Video games are a massive industry, and as such the industry leaves a substantial environmental influence on the planet. As part of the UN Climate Action Summit in New York this year, a group of game companies including Sony and Microsoft in association with the UN Environment committee aims to work towards decreasing the industry’s footprint.
Identified as the Playing for the Planet Alliance, the 21 games corporations include the major platform holders like Microsoft, Google Stadia and Sony Interactive Entertainment (SIE), and, large publishers like Ubisoft, mobile studios like Rovio (Angry Birds) and Niantic Inc (Pokémon Go), streaming platform Twitch, and a host of others like Creative Mobile, Green Man Gaming, E-Line Media, iDreamSky, Internet of Elephants, Reliance Games, Pixelberry, Space Ape, Sports Interactive, Strange Loop, Supercell Sybo, WildWorks, and Playmob.
The ways these companies are chipping in differ, including decreasing and offsetting carbon emissions, moving to more sustainable materials and processes, raising the consciousness of concerns by the games themselves, and plans like planting trees. According to the UN Environment, these efforts will lessen CO2 emissions by 30 million tonnes by 2030 along with the addition of millions of new trees, and train millions of gamers.
With the PlayStation 5 on the possibility, SIE says it intends to make the new console work more resourcefully. When putting off in rest mode, the PS5 will be designed to utilize much less power – the company calculates about 0.5 W, a massive decline from the 8.5 W currently burned up by a PS4 on standby. SIE will also evaluate its processes’ carbon footprint to find ways to progress.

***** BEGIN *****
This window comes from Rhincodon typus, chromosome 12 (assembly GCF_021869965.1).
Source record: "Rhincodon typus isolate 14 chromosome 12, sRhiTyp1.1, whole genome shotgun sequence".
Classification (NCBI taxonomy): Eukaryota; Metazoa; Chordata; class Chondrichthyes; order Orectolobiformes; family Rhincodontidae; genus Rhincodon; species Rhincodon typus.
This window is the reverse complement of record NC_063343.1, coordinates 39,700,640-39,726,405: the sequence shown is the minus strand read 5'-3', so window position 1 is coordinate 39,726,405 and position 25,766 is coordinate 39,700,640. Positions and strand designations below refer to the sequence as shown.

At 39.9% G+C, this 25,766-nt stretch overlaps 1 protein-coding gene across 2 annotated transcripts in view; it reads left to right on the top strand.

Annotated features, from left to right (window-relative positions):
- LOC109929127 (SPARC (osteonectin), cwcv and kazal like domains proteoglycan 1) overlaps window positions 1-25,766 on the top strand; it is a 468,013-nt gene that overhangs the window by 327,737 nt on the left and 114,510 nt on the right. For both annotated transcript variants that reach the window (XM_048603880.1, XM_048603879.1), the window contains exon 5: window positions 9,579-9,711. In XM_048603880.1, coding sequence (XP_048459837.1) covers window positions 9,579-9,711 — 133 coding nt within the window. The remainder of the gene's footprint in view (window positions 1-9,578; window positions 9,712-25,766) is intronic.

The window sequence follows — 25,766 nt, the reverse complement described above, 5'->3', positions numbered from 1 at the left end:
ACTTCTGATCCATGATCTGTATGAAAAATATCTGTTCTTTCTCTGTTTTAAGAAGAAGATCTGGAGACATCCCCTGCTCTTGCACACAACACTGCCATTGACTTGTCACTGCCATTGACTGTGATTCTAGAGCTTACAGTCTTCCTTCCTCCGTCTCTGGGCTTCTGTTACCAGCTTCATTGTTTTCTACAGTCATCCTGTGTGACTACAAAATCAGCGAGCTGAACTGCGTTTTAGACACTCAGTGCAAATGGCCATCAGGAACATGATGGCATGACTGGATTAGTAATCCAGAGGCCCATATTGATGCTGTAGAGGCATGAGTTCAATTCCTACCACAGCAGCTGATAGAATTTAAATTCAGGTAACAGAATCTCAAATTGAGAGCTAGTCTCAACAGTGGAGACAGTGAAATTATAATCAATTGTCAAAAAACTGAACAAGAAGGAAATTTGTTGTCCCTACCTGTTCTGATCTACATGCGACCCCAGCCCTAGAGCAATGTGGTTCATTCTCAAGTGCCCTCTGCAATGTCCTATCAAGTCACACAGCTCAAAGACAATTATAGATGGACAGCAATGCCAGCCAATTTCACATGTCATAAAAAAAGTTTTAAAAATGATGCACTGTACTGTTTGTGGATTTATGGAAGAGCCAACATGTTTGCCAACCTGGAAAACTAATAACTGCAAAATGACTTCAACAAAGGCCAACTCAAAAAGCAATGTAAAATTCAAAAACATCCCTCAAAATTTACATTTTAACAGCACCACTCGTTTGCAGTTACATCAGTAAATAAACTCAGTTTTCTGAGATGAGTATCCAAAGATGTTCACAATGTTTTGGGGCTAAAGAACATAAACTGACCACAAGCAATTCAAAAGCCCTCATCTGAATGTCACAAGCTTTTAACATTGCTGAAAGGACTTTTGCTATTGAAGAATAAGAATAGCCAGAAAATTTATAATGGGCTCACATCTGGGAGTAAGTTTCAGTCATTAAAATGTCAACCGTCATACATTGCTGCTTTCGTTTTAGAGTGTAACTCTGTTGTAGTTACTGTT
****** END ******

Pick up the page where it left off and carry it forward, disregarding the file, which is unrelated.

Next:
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Microsoft says that its business functions have been carbon neutral since 2012, and now it aims to encompass that to its products. The initial step will be a model program that will make 825,000 Xbox One consoles carbon neutral. The company has also set the goal of reducing carbon releases in its supply chain by 30 percent by 2030.
Ubisoft aims to acquire materials from more environmentally-responsible factories, and Sega’s Sports Interactive last week declared that it would be switching to completely recyclable cardboard cases for its games. Other companies in the Playing for the Planet Alliance will balance the carbon emissions of their studios and even their players and will integrate more environmental subjects into games themselves.
As crucial as it is for individual people to play their part to help the environment, large companies are still responsible for the massive majority of carbon releases and other environmental effects. Thus, it is inspiring to see this kind of action taking place at the corporate level.